Sierra El Tuito, western Jalisco, Feb. 02, 2021

https://ebird.org/checklist/S80343553Predawn found us in the lush Sierra El Tuito on the upper edge of tropical deciduous forest. Several Crested Guans were calling loudly from the densest forest along the highway. Some Russet-crowned Motmots joined in on this medley while some light began to come over the mountains to the east. Heading down the Bioto Road, we had several flyovers of Military Macaw and a sizeable group of Lilac-crowned Parrots. Although this part of Jalisco has chunks of altered habitat, overall the habitat is still unscathed. Within the forest we encountered regulars such as Golden Vireo, Ivory-billed Woodcreeper and Elegant Trogon. Less regular sightings included Louisiana Waterthrush, Black-capped Vireo, and Boat-billed Flycatcher. Out of nowhere a Collared Forest Falcon flew in to a tree not more than 20 feet from me. We marveled at the size and markings of this normally stealthy forest raptor. Losing all track of time, I drank in what turned out to be a lengthy viewing of this seldom seen avian predator. If there is birding karma, we were surely the beneficiaries in this instance.


Further down the canyon I heard a call that I felt was the rather shy endemic Flammulated Flycatcher. After some audio coaxing, we were able to glimpse this unique denizen of west Mexico. Nearby, I was surprised to discover another west Mexico gem, a Red-breasted Chat-normally seen in drier haunts down near the coast. Continuing our descent, we came upon an impressive grove of old growth majotes, massive trees with buttress roots. Our humbled reverie at the base of these monarchs, was interrupted by a curious Mexican Hermit that paused to inspect the two-leggeds for an eternity of five seconds. Recovering from this angelic visit, we walked to the nearby creek for an impressive foraging show by a Fan-tailed Warbler.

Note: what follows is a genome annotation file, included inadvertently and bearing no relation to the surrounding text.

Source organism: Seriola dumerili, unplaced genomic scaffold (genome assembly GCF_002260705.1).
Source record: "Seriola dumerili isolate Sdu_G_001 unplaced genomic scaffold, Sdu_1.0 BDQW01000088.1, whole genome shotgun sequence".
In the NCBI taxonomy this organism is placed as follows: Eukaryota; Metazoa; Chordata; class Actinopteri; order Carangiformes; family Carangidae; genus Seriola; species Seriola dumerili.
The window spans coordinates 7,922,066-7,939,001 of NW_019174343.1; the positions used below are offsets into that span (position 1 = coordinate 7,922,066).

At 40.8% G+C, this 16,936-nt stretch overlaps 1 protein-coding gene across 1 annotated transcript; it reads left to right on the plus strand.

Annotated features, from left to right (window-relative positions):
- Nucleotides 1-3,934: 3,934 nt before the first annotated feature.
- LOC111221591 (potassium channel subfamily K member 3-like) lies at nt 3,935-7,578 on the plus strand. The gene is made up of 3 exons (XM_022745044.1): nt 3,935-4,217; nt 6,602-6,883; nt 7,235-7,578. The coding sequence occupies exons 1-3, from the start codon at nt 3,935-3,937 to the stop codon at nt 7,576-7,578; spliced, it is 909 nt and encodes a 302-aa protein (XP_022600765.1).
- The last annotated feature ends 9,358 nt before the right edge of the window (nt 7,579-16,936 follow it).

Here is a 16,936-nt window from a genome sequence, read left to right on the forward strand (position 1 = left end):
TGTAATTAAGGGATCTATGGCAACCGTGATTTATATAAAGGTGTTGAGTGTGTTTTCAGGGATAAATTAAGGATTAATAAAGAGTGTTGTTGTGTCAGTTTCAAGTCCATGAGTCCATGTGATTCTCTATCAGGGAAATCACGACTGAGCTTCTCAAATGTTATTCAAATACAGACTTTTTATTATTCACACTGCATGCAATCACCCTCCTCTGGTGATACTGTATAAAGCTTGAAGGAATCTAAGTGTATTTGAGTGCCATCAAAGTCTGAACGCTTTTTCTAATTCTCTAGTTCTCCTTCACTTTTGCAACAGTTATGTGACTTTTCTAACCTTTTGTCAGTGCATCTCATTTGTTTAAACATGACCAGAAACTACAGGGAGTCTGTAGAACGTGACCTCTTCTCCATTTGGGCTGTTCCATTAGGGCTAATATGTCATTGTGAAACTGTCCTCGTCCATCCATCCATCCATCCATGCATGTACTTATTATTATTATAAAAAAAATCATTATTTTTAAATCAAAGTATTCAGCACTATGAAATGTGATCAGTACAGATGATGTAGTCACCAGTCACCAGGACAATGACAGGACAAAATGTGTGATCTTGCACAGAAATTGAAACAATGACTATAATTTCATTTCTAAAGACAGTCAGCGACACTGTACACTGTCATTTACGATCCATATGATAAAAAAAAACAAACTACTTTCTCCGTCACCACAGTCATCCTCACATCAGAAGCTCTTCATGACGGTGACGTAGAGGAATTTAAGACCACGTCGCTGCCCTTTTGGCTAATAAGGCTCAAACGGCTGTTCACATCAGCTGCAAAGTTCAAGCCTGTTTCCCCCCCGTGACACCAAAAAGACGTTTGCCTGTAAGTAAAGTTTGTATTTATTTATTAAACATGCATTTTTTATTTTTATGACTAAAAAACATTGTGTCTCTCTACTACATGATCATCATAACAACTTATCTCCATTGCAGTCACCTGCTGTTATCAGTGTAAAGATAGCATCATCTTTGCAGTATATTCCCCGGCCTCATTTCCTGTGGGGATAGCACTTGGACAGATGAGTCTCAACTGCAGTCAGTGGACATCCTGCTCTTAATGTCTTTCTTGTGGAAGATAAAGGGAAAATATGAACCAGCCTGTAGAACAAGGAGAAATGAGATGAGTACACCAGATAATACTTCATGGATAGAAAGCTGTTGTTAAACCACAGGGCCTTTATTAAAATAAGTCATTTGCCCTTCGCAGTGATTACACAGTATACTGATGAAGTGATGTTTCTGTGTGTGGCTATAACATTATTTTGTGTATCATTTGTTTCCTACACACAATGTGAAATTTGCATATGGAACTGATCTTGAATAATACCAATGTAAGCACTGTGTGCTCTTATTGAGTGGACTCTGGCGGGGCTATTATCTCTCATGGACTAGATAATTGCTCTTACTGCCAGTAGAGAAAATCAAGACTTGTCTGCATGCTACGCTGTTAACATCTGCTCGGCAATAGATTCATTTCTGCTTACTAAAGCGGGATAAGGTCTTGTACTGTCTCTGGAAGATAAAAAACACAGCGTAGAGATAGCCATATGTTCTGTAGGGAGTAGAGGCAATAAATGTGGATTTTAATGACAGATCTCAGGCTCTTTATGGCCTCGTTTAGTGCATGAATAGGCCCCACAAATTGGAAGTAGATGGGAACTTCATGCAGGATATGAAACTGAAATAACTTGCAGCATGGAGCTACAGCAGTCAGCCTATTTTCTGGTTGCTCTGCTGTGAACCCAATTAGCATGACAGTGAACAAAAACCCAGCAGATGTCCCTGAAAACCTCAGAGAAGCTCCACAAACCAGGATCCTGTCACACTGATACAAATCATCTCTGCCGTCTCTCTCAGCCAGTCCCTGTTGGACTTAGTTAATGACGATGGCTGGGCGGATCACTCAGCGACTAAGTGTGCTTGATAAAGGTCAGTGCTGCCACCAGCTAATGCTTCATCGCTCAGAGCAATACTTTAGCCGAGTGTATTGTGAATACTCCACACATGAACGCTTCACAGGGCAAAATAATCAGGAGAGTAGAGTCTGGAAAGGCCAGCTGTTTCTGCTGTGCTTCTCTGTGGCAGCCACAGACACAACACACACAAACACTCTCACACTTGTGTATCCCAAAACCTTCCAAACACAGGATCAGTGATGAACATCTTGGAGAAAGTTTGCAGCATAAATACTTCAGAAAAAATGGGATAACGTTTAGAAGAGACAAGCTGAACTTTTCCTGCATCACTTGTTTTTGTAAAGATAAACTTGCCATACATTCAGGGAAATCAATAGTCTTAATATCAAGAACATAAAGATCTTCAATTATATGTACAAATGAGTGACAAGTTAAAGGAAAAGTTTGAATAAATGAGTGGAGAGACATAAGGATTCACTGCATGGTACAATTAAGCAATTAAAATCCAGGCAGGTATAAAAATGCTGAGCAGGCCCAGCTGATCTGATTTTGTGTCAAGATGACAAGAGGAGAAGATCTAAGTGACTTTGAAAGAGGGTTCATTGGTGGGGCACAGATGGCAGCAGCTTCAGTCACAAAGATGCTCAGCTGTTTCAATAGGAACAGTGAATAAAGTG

As the morning warmed, we departed the steepest part of the road into a more checkerboard of human altered nature. In a massive fig, we were "serenaded" by an uncountable number of Mexican Parrotlets, apparently quite content. Nearby isolated patches of forest still hosted a diverse mix of species including Orange-billed Nightingale Thrush (wintering here) and Red-crowned Ant Tanager. All this in just 6 hours of birding!




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